Every Cowboy Junkies album delivers a fair share of emotional truths, dark reflections and melancholy, and Such Ferocious Beauty, released last June, is no exception. There are echoes of the Louvin Brothers on the spare “Hell Is Real,” with its refrain “Jesus is coming, ready or not” more a stern warning than a promise of salvation. Another stellar track, “Knives” admonishes that “hope is fear in disguise.”

What’s different about the new record is that Michael Timmins, who writes lyrics for his ethereal-voiced sister Margo to sing, tapped into the mood of his family on many songs. Tragically, it extends the tenor of their previous release Ghosts, an eight-song cycle that processed the death of their mother in 2018. Their father passed in 2020, succumbing first to dementia and finally to old age.

Drummer Peter Timmins is the third sibling in the band, but there are three others who aren’t musicians, and each was included in a decision to reveal why the songs were written. This made it both his and his family’s artistic process, Michael Timmins shared by phone recently.

“It wasn’t just my story; it was all our story,” he said. “With these songs and albums, there was something we’d all gone through together. We felt it was something that made sense for our audience and for us personally. That’s how we came to that decision.”

Timmins’ songwriting approach didn’t change.

“There’s always something personal…. The songs are not only supposed to work if you know what they’re about,” he said. “Hopefully, they evoke something in you that goes near what I’m trying to express.”

Anyone who’s experienced a loved one battling Alzheimer’s will feel the gut punch of “What I Lost,” which leads off the album. It’s written from the point of view of Timmins’ dad, as his memory erodes and he holds on to the shards of his past — piloting a plane over Quebec, listening to jazz in a nightclub, missing his wife.

“I woke up this morning, didn’t know who I was,” he cries, and Margo sings, “You ask me how I am / what am I supposed to say / when this is what I lost.”

It’s often said that when a parent dies, each child loses a different person. Thus, one wonders if Michael’s emotions were re-shaped in any of these songs when Margo sang his words back to him.

“That’s a good question,” he said, and began to describe how a typical song comes together. “It’s the ‘frog in boiling water’ process…. [First] I’m writing and it’s a very personal thing; it’s all about me. The next stage, I’m thinking in terms of structuring it for Margo. Then she begins to get involved with her vocals and the way she’s expressing the words. And the lines are coming back at me differently.”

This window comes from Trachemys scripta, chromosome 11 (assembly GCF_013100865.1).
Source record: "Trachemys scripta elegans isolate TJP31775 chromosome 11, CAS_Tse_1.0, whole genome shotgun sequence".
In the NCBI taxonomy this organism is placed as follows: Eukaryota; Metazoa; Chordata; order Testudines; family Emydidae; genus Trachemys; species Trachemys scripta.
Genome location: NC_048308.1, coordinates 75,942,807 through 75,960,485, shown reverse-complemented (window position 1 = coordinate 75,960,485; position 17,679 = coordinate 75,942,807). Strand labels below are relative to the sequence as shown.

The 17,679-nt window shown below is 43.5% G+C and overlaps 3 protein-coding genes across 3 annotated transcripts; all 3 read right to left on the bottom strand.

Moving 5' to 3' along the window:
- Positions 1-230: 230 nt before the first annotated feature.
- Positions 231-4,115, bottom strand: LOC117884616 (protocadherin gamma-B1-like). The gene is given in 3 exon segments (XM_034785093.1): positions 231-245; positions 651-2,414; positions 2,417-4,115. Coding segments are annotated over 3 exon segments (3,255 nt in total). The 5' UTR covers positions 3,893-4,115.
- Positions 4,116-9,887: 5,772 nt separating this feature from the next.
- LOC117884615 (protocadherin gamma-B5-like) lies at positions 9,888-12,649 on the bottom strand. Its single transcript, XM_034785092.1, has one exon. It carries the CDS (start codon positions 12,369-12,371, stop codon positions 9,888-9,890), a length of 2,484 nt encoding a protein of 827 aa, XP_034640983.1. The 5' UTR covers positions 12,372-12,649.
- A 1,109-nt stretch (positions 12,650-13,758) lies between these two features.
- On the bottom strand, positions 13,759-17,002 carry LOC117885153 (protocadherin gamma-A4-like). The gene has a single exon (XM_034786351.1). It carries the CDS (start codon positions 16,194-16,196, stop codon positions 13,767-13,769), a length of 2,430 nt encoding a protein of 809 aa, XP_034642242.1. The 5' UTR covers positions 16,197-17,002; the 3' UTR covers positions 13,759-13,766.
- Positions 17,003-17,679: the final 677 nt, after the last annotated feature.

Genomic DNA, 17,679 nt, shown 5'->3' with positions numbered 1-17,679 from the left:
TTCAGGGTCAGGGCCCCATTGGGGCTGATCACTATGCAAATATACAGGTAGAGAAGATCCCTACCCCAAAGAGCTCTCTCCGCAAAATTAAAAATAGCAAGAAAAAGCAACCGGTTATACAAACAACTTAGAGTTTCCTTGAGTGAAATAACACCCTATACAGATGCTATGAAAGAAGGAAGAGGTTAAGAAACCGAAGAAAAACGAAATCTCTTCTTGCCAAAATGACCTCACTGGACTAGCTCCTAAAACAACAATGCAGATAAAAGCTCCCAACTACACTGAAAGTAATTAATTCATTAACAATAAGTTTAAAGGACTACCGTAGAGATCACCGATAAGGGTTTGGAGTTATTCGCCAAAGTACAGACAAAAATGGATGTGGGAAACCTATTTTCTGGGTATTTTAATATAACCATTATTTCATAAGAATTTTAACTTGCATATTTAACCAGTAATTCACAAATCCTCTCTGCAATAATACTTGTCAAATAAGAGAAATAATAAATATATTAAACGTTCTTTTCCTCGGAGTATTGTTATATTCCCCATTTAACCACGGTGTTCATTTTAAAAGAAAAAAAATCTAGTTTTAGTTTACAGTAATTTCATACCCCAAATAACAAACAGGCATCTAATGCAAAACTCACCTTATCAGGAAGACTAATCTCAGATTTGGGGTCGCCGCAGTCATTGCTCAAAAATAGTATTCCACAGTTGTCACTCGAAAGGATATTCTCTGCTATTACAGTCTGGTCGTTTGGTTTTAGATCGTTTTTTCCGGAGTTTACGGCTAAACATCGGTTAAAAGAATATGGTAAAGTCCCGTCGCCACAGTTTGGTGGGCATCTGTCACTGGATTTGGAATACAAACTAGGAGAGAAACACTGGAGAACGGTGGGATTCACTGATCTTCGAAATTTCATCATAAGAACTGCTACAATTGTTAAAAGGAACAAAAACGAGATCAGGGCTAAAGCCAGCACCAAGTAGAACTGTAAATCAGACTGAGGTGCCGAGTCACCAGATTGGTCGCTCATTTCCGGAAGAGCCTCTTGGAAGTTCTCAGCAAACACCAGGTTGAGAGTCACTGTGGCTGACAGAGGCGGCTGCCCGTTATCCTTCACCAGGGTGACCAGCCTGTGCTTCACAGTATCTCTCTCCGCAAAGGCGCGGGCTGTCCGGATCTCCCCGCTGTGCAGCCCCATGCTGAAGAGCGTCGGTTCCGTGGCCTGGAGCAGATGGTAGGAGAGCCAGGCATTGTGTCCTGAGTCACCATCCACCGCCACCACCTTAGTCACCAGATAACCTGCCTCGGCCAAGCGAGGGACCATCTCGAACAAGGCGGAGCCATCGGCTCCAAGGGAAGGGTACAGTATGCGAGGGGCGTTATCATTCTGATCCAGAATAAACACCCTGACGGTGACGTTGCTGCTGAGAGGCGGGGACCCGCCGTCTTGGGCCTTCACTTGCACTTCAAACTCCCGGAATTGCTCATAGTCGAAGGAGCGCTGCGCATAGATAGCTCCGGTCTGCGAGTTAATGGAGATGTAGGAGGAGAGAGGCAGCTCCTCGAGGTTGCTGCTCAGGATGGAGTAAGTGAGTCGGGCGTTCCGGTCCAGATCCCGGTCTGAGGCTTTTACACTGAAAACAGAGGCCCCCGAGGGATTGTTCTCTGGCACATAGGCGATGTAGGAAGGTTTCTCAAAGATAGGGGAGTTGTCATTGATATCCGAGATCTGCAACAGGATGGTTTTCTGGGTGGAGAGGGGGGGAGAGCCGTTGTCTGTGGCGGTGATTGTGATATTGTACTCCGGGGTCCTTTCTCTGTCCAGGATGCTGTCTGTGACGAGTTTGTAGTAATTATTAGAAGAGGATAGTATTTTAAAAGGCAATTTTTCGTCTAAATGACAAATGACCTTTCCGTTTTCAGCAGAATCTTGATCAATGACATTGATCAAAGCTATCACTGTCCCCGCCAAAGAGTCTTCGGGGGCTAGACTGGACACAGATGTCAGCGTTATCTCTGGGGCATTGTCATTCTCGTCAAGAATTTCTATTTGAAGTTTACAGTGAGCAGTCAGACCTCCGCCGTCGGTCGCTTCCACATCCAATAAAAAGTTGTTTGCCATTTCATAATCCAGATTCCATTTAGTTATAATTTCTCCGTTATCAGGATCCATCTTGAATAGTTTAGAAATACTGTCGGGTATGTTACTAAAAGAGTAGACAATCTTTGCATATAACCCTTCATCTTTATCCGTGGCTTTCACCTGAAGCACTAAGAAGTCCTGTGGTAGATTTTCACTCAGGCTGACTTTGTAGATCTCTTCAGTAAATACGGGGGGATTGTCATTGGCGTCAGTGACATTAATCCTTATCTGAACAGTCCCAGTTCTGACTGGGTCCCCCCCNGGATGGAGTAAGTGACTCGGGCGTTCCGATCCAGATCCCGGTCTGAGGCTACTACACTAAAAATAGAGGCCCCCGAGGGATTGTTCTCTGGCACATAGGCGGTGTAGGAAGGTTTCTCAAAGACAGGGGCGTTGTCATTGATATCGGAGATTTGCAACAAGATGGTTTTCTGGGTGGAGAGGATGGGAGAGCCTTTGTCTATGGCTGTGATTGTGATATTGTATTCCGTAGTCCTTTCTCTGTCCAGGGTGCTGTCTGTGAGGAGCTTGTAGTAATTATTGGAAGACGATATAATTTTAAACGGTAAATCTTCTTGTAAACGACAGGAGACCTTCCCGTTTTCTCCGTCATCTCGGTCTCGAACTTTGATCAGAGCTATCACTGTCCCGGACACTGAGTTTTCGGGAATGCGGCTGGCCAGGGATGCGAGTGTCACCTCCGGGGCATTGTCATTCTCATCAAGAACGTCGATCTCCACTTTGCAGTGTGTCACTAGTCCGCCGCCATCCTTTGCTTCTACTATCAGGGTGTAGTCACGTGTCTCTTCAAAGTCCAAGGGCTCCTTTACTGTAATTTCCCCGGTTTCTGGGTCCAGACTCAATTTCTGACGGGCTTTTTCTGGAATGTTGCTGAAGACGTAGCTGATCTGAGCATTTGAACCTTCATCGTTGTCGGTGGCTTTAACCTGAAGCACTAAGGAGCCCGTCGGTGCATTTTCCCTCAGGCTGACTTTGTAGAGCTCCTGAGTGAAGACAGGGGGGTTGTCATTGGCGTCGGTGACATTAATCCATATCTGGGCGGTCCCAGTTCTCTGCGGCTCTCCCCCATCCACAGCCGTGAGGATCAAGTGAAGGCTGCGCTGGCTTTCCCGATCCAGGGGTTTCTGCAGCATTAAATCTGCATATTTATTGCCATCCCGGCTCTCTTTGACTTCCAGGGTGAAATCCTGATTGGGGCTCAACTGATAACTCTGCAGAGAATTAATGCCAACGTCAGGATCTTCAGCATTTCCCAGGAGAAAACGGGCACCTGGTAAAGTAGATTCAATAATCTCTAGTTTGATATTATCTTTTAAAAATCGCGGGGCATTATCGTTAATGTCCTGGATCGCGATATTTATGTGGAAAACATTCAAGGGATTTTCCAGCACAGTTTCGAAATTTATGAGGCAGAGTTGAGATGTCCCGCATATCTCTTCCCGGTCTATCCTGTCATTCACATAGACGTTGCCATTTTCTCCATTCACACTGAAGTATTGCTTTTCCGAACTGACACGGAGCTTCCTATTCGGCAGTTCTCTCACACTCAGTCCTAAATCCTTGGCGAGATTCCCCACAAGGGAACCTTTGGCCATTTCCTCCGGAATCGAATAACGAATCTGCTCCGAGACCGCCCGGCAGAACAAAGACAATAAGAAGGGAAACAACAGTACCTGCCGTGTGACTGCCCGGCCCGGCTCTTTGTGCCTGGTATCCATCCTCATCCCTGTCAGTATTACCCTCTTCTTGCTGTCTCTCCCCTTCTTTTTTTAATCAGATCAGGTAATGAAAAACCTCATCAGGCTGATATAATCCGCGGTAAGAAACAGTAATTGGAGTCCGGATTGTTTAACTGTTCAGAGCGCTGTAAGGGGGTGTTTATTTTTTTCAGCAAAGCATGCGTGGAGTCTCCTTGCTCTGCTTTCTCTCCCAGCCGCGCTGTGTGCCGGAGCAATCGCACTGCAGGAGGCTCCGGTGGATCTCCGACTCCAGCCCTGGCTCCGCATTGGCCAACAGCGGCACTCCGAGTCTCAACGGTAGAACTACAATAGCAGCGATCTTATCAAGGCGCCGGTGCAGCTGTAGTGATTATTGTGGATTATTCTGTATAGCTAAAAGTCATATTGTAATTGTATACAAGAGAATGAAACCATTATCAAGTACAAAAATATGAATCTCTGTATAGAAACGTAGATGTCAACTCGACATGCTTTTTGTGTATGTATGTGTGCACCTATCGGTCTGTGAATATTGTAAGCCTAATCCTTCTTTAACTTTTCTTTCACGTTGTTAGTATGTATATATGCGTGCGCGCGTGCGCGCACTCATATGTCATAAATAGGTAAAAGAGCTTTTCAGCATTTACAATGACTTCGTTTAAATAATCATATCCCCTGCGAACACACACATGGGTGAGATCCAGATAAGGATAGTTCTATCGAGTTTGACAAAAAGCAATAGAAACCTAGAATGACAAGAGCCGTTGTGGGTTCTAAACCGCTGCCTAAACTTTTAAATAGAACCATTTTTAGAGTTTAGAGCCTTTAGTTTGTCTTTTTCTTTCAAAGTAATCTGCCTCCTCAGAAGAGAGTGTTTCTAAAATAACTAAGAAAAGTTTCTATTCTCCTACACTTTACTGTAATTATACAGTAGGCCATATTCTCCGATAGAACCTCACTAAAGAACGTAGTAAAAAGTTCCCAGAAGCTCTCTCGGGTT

The musical vibe of Michael and Peter Timmins and bass player Alan Anton is major mojo for every one of the band’s songs. Michael describes this crucible as nearly alchemic.

“That’s a whole other thing … by the time we’re finished, the songs are very much beyond where I may have thought they were going to be,” he said. “Or maybe they’re exactly the same, but I’ve kind of forgotten what my initial thoughts were; it’s become a Junkies song. I pay attention all along the way, but I’m very happy to let things be pushed in a direction that I wasn’t expecting.”

On another standout track, music came before words. “Flood” is an edgy song that scoffs at “all this useless talk of turning tides,” and sounds like drowning might feel.

“Alan sent me a very cool bass and piano line … that’s the core,” Michael said, adding he wrote atop that foundation, crafting lyrics and then fleshing it out with scraping, chaotic electric guitar. “Once I had the words, the themes, the ideas and the desperation of the characters, I realized I needed another element in there to express that musically.”

Since forming in the mid-’80s, Cowboy Junkies have recorded and toured constantly, with no hiatuses or lineup changes. When the world paused in early 2020, the group was able to experience down time. “In some ways, it turned out good,” Michael said. “We’re always playing because it’s very important for us to do that, and it’s what we’ve always done. But this was sort of this little forced break to get off the road.”

He spent his time writing and recording, finishing Such Ferocious Beauty, and when live music returned he found himself frequently going to see other artists when he wasn’t performing. “I gotta be more active about this,” he remembers thinking. “I gotta get out there and start going to shows again, because it’s just such a great feeling.”

A few days prior to this interview, he’d seen Nick Cave’s stripped-down solo show at Toronto’s Massey Hall. A fan since Cave’s angsty Birthday Party days, Michael discerns commonality in their career arcs. “He’s had quite a journey,” he said. “We’ve gone through various stages, and as we’ve grown older our outlook on the world is growing different. I hope that we have a similar sort of relationship with our audience.”

Two days later he took his daughter to see Gregory Alan Isakov, after hearing her try to work out the chords to one of Isakov’s songs in her bedroom. “Him and his band opened for us, probably back around 2011 or 2012 in Boulder, when, I think, he was just getting going,” he said. “So it translated down through the ages.